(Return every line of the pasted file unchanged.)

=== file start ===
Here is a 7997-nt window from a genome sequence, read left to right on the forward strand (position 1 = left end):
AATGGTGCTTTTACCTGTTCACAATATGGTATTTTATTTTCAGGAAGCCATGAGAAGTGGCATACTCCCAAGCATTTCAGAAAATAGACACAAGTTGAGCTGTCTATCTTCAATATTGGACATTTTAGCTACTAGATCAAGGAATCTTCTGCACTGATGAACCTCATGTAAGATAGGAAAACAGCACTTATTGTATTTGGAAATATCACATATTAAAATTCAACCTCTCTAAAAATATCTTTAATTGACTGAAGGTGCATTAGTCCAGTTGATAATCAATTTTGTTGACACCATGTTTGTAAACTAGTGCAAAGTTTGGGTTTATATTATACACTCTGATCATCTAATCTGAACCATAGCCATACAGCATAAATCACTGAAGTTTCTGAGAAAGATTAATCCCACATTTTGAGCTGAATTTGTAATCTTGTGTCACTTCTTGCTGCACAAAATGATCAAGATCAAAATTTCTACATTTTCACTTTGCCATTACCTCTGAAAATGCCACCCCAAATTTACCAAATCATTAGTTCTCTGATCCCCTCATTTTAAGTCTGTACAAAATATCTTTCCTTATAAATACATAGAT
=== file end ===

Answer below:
Here is a 7997-nt window from a genome sequence, read left to right on the forward strand (position 1 = left end):
AATGGTGCTTTTACCTGTTCACAATATGGTATTTTATTTTCAGGAAGCCATGAGAAGTGGCATACTCCCAAGCATTTCAGAAAATAGACACAAGTTGAGCTGTCTATCTTCAATATTGGACATTTTAGCTACTAGATCAAGGAATCTTCTGCACTGATGAACCTCATGTAAGATAGGAAAACAGCACTTATTGTATTTGGAAATATCACATATTAAAATTCAACCTCTCTAAAAATATCTTTAATTGACTGAAGGTGCATTAGTCCAGTTGATAATCAATTTTGTTGACACCATGTTTGTAAACTAGTGCAAAGTTTGGGTTTATATTATACACTCTGATCATCTAATCTGAACCATAGCCATACAGCATAAATCACTGAAGTTTCTGAGAAAGATTAATCCCACATTTTGAGCTGAATTTGTAATCTTGTGTCACTTCTTGCTGCACAAAATGATCAAGATCAAAATTTCTACATTTTCACTTTGCCATTACCTCTGAAAATGCCACCCCAAATTTACCAAATCATTAGTTCTCTGATCCCCTCATTTTAAGTCTGTACAAAATATCTTTCCTTATAAATACATAGAT